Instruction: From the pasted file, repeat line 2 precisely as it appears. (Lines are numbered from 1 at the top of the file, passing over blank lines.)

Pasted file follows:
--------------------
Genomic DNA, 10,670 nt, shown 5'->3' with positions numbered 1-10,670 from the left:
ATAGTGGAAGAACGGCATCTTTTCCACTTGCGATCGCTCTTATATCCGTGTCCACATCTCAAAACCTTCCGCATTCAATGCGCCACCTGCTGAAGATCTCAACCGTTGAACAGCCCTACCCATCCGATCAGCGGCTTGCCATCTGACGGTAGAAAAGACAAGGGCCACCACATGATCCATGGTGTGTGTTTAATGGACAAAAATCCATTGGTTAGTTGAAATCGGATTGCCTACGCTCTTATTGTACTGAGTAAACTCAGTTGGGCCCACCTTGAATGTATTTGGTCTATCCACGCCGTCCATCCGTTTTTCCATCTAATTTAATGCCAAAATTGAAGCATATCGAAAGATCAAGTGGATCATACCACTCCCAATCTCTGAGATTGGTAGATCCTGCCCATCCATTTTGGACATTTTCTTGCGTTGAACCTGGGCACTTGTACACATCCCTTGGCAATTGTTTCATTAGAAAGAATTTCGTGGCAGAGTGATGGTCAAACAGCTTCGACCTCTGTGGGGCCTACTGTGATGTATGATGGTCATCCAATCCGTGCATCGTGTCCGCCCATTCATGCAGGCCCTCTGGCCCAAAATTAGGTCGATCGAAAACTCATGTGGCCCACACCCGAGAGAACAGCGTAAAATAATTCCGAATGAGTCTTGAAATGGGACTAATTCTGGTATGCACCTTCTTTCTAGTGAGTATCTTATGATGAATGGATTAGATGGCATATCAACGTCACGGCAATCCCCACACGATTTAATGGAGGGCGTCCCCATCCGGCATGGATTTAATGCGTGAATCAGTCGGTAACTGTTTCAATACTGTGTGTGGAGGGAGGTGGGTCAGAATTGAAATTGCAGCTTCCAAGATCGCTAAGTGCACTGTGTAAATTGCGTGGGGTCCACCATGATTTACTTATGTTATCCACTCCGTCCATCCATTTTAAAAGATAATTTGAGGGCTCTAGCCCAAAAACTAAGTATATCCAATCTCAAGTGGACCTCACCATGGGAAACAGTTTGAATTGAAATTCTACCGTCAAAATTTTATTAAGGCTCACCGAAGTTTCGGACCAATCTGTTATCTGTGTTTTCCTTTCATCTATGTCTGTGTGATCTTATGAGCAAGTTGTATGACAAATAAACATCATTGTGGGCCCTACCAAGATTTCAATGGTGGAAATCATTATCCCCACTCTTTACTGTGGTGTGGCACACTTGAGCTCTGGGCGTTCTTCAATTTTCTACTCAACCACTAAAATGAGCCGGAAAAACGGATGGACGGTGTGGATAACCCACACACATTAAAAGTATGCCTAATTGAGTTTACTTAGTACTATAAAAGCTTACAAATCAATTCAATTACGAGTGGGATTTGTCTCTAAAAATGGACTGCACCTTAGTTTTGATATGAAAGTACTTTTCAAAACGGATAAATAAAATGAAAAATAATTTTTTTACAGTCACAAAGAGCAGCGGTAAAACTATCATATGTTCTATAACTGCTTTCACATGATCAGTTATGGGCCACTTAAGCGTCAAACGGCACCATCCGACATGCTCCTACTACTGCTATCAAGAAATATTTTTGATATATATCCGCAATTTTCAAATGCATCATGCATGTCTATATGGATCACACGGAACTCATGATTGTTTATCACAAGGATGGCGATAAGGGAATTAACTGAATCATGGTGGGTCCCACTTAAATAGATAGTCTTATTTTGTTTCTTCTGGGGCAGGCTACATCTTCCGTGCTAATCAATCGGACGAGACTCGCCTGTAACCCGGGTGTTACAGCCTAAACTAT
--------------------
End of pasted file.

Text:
ATAGTGGAAGAACGGCATCTTTTCCACTTGCGATCGCTCTTATATCCGTGTCCACATCTCAAAACCTTCCGCATTCAATGCGCCACCTGCTGAAGATCTCAACCGTTGAACAGCCCTACCCATCCGATCAGCGGCTTGCCATCTGACGGTAGAAAAGACAAGGGCCACCACATGATCCATGGTGTGTGTTTAATGGACAAAAATCCATTGGTTAGTTGAAATCGGATTGCCTACGCTCTTATTGTACTGAGTAAACTCAGTTGGGCCCACCTTGAATGTATTTGGTCTATCCACGCCGTCCATCCGTTTTTCCATCTAATTTAATGCCAAAATTGAAGCATATCGAAAGATCAAGTGGATCATACCACTCCCAATCTCTGAGATTGGTAGATCCTGCCCATCCATTTTGGACATTTTCTTGCGTTGAACCTGGGCACTTGTACACATCCCTTGGCAATTGTTTCATTAGAAAGAATTTCGTGGCAGAGTGATGGTCAAACAGCTTCGACCTCTGTGGGGCCTACTGTGATGTATGATGGTCATCCAATCCGTGCATCGTGTCCGCCCATTCATGCAGGCCCTCTGGCCCAAAATTAGGTCGATCGAAAACTCATGTGGCCCACACCCGAGAGAACAGCGTAAAATAATTCCGAATGAGTCTTGAAATGGGACTAATTCTGGTATGCACCTTCTTTCTAGTGAGTATCTTATGATGAATGGATTAGATGGCATATCAACGTCACGGCAATCCCCACACGATTTAATGGAGGGCGTCCCCATCCGGCATGGATTTAATGCGTGAATCAGTCGGTAACTGTTTCAATACTGTGTGTGGAGGGAGGTGGGTCAGAATTGAAATTGCAGCTTCCAAGATCGCTAAGTGCACTGTGTAAATTGCGTGGGGTCCACCATGATTTACTTATGTTATCCACTCCGTCCATCCATTTTAAAAGATAATTTGAGGGCTCTAGCCCAAAAACTAAGTATATCCAATCTCAAGTGGACCTCACCATGGGAAACAGTTTGAATTGAAATTCTACCGTCAAAATTTTATTAAGGCTCACCGAAGTTTCGGACCAATCTGTTATCTGTGTTTTCCTTTCATCTATGTCTGTGTGATCTTATGAGCAAGTTGTATGACAAATAAACATCATTGTGGGCCCTACCAAGATTTCAATGGTGGAAATCATTATCCCCACTCTTTACTGTGGTGTGGCACACTTGAGCTCTGGGCGTTCTTCAATTTTCTACTCAACCACTAAAATGAGCCGGAAAAACGGATGGACGGTGTGGATAACCCACACACATTAAAAGTATGCCTAATTGAGTTTACTTAGTACTATAAAAGCTTACAAATCAATTCAATTACGAGTGGGATTTGTCTCTAAAAATGGACTGCACCTTAGTTTTGATATGAAAGTACTTTTCAAAACGGATAAATAAAATGAAAAATAATTTTTTTACAGTCACAAAGAGCAGCGGTAAAACTATCATATGTTCTATAACTGCTTTCACATGATCAGTTATGGGCCACTTAAGCGTCAAACGGCACCATCCGACATGCTCCTACTACTGCTATCAAGAAATATTTTTGATATATATCCGCAATTTTCAAATGCATCATGCATGTCTATATGGATCACACGGAACTCATGATTGTTTATCACAAGGATGGCGATAAGGGAATTAACTGAATCATGGTGGGTCCCACTTAAATAGATAGTCTTATTTTGTTTCTTCTGGGGCAGGCTACATCTTCCGTGCTAATCAATCGGACGAGACTCGCCTGTAACCCGGGTGTTACAGCCTAAACTAT